COPD Exacerbations Twice as Common in Winter

October 2011


Elsevier Global Medical News


DENVER - Exacerbations and deaths among patients with chronic obstructive pulmonary disease follow a pronounced pattern of seasonal variation, according to an analysis of data from a randomized, controlled trial.

The rate of exacerbations requiring treatment was about twice as high during the winter as during the summer, according to the analysis of data from the Prevention of Exacerbations With Tiotropium (POET) in COPD trial, which enrolled 7,376 patients with moderate to very severe COPD.

The rate of death from any cause followed a similar pattern, with about twice the rate of all-cause deaths occurring in the winter. In all, 142 of the patients died from any cause during the trial, said Dr. Thomas Glaab, head of respiratory medicine at Boehringer Ingelheim.

The randomized, double-blind trial enrolled patients from 25 countries and assigned them to treatment with tiotropium, manufactured by Boehringer Ingelheim, or salmeterol. Main results have been previously reported (N. Engl. J. Med. 2011;364:1093-103).

The participating patients had a mean age of 63 years, and 48% were current smokers. Most had stage II (49%) or stage III (43%) disease, according to Global Initiative for Chronic Obstructive Lung Disease (GOLD) criteria. On average, their forced expiratory volume in 1 second (FEV1) was 49% of that predicted.

During the 1-year trial, the patients had a total of 4,411 exacerbations that were moderate (defined as requiring treatment with systemic corticosteroids and/or antibiotics) or severe (requiring hospitalization).

Results showed that such exacerbations were twice as common during the winter versus summer months. Specifically, there were nearly 500 monthly exacerbations between December and February, compared with about 250 monthly exacerbations between June and August, Dr. Glaab reported at an international conference of the American Thoracic Society.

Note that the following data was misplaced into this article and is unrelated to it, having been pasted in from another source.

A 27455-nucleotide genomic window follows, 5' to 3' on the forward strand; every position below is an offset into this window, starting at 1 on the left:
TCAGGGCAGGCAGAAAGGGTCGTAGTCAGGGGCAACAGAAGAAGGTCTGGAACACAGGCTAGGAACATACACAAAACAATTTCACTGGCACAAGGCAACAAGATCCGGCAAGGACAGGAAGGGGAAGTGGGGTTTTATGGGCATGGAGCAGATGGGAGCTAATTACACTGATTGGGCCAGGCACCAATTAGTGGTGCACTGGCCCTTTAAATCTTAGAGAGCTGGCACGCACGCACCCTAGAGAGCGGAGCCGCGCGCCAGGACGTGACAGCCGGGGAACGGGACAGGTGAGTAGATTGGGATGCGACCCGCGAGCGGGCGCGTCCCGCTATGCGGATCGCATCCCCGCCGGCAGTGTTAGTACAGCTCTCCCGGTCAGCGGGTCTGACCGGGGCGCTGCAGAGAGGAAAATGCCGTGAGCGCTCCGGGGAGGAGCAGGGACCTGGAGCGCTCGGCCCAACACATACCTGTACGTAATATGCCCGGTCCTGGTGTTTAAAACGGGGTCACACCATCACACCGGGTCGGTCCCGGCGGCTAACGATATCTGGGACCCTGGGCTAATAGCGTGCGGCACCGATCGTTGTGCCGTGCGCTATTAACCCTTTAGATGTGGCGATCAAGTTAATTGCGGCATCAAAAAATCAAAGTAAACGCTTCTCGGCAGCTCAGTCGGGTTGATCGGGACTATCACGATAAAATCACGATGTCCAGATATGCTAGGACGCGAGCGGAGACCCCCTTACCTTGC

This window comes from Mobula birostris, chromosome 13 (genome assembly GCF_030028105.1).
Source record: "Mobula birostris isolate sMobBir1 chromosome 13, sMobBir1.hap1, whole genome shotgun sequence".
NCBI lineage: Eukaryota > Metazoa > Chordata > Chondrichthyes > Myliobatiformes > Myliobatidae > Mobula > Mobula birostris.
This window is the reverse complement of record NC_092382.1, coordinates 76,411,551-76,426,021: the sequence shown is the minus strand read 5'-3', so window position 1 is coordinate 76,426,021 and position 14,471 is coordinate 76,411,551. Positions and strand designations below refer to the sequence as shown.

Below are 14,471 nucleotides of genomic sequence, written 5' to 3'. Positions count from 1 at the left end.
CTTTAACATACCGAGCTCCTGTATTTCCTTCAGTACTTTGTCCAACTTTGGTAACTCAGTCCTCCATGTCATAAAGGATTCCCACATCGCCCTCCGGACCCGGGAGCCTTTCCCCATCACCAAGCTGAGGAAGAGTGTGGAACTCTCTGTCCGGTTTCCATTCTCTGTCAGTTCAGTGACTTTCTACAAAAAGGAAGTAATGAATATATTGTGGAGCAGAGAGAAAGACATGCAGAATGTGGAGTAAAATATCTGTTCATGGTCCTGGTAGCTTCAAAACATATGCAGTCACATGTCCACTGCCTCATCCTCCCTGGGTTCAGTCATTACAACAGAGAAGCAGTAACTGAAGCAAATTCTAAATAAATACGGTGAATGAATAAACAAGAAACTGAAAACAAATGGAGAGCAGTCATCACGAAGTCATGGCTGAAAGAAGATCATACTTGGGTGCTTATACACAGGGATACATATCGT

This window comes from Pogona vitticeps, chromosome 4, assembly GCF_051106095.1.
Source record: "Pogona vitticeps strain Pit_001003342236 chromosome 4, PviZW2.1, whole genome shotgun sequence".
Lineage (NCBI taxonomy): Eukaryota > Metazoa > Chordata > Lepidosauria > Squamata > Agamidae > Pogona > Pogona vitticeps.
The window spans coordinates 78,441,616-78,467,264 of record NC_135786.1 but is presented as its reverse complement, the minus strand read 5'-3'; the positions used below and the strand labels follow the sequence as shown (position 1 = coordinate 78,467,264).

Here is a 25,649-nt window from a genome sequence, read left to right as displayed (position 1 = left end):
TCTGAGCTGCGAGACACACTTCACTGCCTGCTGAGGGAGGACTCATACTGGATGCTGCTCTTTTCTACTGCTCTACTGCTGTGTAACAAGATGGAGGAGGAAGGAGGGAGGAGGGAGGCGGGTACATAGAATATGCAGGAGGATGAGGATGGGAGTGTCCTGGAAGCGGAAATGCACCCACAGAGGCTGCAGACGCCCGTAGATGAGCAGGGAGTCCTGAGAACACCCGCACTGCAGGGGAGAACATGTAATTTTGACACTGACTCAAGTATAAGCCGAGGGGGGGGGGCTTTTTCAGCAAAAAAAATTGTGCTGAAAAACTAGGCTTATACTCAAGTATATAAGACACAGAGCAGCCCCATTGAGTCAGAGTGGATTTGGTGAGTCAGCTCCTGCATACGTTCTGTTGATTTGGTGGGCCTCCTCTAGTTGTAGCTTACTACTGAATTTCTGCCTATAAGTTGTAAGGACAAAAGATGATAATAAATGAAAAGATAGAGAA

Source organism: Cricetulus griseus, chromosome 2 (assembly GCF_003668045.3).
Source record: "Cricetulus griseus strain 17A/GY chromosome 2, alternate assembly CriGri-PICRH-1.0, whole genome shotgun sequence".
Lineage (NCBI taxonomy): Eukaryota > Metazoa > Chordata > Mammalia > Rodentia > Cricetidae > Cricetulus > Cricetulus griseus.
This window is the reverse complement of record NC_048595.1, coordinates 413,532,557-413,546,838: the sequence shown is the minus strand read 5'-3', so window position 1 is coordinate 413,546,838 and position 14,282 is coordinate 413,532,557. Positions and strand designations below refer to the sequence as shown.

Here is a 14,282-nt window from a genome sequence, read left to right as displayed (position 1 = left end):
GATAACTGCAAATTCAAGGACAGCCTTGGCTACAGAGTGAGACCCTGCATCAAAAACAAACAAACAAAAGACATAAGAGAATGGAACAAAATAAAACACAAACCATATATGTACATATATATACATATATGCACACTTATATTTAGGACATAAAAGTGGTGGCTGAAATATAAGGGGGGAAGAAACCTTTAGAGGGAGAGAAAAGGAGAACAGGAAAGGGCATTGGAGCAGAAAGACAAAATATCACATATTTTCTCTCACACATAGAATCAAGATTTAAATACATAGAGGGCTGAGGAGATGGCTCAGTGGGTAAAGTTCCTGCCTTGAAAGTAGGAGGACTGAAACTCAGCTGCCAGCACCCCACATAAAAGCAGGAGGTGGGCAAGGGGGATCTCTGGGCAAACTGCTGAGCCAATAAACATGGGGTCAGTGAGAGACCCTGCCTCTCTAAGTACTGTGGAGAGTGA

On an individual basis, the mean rate was 0.073-0.081 exacerbations per patient per month during the winter months, compared with 0.033-0.037 during the summer months, regardless of treatment group.

The pattern was stronger for exacerbations treated with antibiotics - likely reflecting the role of respiratory infections - than for exacerbations treated with steroids, Dr. Glaab commented.

The 2009 H1N1 influenza pandemic occurred during the middle of the study, he noted. "We expected a slight to moderate increase in exacerbations during this time," he said. But surprisingly, the rate was half as high during a period after the first documented case of H1N1 flu (April 2009 to March 2010) as during a period before (April 2008 to March 2009).

The investigators did not have data on the patients' immunization status. "One thing we have learned from POET and H1N1 is [that] it's very important to have the vaccination status for influenza at baseline," he commented. "This easily can be monitored and recorded, and we should have [these] data because we have problems explaining the difference in exacerbations before and during H1N1 without any vaccination status."

"Irrespective of the efficacy results of large COPD trials such as POET ... we can learn much from studies like this," Dr. Glaab added. "And perhaps this may have an impact on how we plan and design studies on exacerbations more efficiently and more effectively in the future."

Dr. Glaab is an employee of Boehringer Ingelheim. The trial was funded by Boehringer Ingelheim and Pfizer.

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